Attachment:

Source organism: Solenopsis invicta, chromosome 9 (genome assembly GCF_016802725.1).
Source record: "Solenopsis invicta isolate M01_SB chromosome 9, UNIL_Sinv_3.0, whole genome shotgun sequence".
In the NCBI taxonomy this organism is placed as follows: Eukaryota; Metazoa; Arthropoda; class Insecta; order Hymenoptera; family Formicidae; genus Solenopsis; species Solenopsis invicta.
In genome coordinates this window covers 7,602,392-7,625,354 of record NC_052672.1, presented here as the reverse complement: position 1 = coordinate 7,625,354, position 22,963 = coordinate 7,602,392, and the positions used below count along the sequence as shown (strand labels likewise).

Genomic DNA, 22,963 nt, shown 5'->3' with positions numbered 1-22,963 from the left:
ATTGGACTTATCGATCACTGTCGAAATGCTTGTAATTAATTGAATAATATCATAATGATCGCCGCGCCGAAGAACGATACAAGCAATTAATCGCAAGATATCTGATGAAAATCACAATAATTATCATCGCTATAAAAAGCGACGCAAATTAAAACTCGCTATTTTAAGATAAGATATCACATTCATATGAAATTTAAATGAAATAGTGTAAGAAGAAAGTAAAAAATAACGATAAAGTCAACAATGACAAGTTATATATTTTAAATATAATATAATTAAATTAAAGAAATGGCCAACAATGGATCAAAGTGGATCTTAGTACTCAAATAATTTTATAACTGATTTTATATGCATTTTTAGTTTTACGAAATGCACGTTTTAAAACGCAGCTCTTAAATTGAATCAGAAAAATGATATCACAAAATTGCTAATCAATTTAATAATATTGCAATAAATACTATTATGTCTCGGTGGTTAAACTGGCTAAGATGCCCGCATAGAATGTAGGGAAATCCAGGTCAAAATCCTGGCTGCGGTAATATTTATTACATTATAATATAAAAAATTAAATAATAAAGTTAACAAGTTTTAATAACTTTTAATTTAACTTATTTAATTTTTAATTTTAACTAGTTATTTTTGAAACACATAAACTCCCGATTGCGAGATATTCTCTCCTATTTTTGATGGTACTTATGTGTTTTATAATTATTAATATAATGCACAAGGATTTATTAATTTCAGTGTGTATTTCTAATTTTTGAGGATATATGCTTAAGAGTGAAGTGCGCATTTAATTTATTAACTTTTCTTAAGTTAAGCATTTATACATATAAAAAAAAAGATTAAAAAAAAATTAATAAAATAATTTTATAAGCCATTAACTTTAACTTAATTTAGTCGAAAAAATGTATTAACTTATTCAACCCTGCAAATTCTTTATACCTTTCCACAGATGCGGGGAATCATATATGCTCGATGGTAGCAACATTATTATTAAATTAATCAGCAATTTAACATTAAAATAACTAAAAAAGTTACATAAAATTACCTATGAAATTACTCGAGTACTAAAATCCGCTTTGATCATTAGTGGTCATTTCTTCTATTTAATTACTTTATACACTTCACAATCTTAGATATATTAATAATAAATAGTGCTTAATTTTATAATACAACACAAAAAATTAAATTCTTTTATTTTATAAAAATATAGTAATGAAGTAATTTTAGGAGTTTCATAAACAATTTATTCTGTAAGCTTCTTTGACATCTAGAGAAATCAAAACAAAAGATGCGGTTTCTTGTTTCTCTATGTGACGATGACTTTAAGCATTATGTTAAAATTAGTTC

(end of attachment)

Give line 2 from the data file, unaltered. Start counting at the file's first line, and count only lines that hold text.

Source record: "Solenopsis invicta isolate M01_SB chromosome 9, UNIL_Sinv_3.0, whole genome shotgun sequence".